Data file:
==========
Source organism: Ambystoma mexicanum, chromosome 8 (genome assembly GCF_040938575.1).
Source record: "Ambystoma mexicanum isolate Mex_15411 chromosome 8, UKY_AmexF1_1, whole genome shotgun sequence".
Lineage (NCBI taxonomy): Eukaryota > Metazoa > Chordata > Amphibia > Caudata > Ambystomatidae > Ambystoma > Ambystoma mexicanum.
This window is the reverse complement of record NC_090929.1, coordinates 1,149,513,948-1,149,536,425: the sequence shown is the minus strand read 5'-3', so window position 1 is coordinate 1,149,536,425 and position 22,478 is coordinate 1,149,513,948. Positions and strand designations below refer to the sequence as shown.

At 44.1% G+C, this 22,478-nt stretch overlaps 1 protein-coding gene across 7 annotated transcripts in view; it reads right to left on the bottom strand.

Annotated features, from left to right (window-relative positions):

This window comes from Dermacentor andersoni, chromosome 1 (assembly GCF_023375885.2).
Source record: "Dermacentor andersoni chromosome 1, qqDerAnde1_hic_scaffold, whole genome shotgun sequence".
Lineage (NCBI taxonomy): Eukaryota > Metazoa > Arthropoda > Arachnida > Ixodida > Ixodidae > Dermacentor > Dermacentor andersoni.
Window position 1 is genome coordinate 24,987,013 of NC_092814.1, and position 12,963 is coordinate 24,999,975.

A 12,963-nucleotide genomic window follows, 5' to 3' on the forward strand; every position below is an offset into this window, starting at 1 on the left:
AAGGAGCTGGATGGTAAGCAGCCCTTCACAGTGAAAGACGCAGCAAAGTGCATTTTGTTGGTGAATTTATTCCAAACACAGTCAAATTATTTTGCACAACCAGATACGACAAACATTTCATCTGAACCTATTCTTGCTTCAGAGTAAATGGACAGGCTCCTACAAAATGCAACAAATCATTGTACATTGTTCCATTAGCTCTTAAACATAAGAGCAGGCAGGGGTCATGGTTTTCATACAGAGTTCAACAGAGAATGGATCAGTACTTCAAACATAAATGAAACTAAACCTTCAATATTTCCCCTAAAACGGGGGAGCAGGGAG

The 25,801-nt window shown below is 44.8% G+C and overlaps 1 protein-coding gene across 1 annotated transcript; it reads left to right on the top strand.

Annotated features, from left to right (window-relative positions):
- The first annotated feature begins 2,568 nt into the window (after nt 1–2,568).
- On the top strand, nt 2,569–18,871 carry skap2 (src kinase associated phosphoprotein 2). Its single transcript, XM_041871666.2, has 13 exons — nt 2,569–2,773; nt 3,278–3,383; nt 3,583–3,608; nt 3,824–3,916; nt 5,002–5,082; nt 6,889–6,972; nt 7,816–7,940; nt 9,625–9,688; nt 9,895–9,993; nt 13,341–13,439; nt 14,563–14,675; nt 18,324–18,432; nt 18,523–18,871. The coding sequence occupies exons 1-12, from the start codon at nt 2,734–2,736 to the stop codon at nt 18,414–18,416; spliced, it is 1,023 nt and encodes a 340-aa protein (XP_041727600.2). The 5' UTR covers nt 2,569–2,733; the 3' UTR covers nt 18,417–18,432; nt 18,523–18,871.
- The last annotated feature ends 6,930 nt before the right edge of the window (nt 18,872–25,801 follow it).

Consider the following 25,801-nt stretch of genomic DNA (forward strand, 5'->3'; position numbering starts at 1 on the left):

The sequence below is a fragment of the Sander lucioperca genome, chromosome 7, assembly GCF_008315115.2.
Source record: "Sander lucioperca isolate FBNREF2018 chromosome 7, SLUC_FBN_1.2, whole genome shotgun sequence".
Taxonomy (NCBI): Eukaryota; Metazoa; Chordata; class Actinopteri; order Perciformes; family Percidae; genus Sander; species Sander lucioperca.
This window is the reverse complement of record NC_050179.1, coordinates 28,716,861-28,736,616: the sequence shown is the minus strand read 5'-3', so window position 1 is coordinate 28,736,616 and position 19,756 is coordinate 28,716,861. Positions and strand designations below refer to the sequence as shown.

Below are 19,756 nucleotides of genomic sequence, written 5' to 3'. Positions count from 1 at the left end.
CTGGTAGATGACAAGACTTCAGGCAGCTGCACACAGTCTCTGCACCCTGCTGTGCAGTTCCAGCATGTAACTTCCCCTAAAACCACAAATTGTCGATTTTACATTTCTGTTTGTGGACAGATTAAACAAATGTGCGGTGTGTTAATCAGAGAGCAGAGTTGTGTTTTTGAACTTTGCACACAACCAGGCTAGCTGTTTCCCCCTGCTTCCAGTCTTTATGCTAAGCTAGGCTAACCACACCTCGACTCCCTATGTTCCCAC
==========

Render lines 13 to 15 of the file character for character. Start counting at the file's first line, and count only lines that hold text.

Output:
The 25,801-nt window shown below is 44.8% G+C and overlaps 1 protein-coding gene across 1 annotated transcript; it reads left to right on the top strand.

Annotated features, from left to right (window-relative positions):
- The first annotated feature begins 2,568 nt into the window (after nt 1–2,568).